SC5051 - Youth, Crime and Violence (2018/19)
|Module specification||Module approved to run in 2018/19|
|Module title||Youth, Crime and Violence|
|Module level||Intermediate (05)|
|Credit rating for module||15|
|School||School of Social Sciences|
|Total study hours||150|
|Running in 2018/19||
The module aims to:
1. Familiarise students with the theoretical perspectives that have shaped criminological thought on violence by young people
2. Encourage students to develop a critical overview of young people’s engagement in violent crime
3. Develop students’ ability to research, analyse and communicate critical and informed arguments relating to the theory, policy and practice underpinning youth involvement in violent crime.
This unit will examine historical and current debates on youth crime and violence. As well as examining theory, public policy and criminal justice responses to violent offending by young people the module will debate at some of the following topics/issues.
• Youth violence in shifting historical and structural contexts.
• Subcultures, gangs and collective violence.
• Youth violence, race and religion.
• Youth and sexual violence.
• Drugs, alcohol and youth violence.
• Violent victimisation.
• Female violence.
• Youth violence in the Media.
• Youth violence, youth justice and punishment.
Balance of independent study and scheduled teaching activity
A variety of teaching and learning methods are employed to facilitate the development of subject-specific and transferable skills. These include lectures, seminars, workshops, visual material and self-directed student learning. Original staff research is used as the point of departure for a range of debates. To facilitate the learning process students are provided with a dedicated Blackboard platform upon which study resources are located including relevant publications and hyperlinks to relevant web-based resources.
Students are provided with opportunities to develop reflexive learning through engaging in a range of exploratory and research-based activities; students are given the opportunity to evaluate their own practice in relation to their personal development in seminar contexts. The module requires approximately 7 hours per week in self-directed research and study, including interaction with other students by e-mail, and writing activity.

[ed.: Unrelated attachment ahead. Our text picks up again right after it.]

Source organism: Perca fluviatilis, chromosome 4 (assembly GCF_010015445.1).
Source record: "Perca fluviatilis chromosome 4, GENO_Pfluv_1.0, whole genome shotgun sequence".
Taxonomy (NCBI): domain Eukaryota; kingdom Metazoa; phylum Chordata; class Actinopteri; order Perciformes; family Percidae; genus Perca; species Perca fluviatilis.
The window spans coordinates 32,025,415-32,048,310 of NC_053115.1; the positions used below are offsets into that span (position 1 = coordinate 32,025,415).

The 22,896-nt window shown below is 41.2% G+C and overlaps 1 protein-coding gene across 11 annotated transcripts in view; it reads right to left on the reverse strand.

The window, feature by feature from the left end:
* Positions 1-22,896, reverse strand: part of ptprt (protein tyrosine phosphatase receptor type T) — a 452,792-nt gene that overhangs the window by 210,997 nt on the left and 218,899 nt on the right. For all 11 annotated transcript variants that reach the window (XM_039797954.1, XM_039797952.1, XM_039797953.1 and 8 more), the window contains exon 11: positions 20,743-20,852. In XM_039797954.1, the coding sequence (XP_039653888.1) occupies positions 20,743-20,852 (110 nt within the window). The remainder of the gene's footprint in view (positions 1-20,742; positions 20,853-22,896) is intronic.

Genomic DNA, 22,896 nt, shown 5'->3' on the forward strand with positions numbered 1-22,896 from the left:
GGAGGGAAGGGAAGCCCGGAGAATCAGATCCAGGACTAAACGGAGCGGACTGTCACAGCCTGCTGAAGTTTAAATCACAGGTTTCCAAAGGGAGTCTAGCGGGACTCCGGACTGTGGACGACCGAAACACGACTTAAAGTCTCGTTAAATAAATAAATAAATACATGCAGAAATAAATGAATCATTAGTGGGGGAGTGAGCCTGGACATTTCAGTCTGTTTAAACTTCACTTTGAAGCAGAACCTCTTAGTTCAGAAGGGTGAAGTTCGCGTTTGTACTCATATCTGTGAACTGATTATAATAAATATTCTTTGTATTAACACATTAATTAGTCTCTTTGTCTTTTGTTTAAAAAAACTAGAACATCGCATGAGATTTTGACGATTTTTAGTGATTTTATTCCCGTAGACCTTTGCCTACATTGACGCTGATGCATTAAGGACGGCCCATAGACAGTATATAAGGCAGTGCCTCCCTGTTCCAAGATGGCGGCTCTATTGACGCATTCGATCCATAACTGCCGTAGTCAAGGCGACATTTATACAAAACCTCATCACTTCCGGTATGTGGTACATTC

On successful completion of the unit students will be able to:
1. Demonstrate an understanding of the key criminological theories on youth engagement in violent crime.
2. Apply theoretical concepts of violent crime to social issues.
3. Demonstrate an understanding of criminal justice responses to youth violence and critically appraise the links between youth violence, media and criminal justice policy.
4. Express and defend their views on youth crime and violence with peers in seminars and in academic work.
The assessment consists of two parts.
The first assessment is a book review. Students are required to choose one from a list of books and produce a critical academic review of approximately 1,500 words. This assessment fulfils all of the learning outcomes listed above, but particularly 1 and 4.
The second item of assessment is a 2 hour unseen examination which tests learning outcomes 1, 2 and 3. It will do this by requiring students to respond to a question which asks them to ‘outline’, ‘explain’, ‘evaluate’ or ‘appraise’ theoretical concepts relating to crime and violence (learning outcomes 1, 2) using contemporary research and/or policy documentation, where appropriate, media sources (3)
• Burke, R.H. (2016) Young People, Crime and Justice, 2nd edition, Routledge
• Barter. C and Berridge, D (eds.) (2010) Children Behaving Badly? Peer Violence between Children and Young People. Wiley-Blackwell.
• Collins, R. (2008) Violence. A Micro-Sociological Theory. Princeton University Press.
• Ferrell, J., Hayward, K., Morrison, W. and Presdee, M. (2004) Cultural Criminology Unleashed. London: Glass House
• France, A. (2007) Understanding Youth in Late Modernity. Buckingham: Open University Press.
• Goldson, B. and Muncie, J. (eds.) (2009) Youth Crime and Justice. Sage Publication Ltd.
• Hayden, C. (2007) Children in Trouble: The Role of Families, Schools and Communities. Palgrave Macmillan.
• Maguire, M., Morgan, R., & Reiner, R. (2012) The Oxford Handbook of Criminology (5th eds) Oxford University Press.
• Muncie, J. (2009) Youth & Crime. 3rd Edition. Sage Publications Ltd.
• Ray, L. (2011) Violence and Society. London: Sage Publications
• Hall, S. (2012) Theorising Crime and Deviance: A New Perspective. London: Sage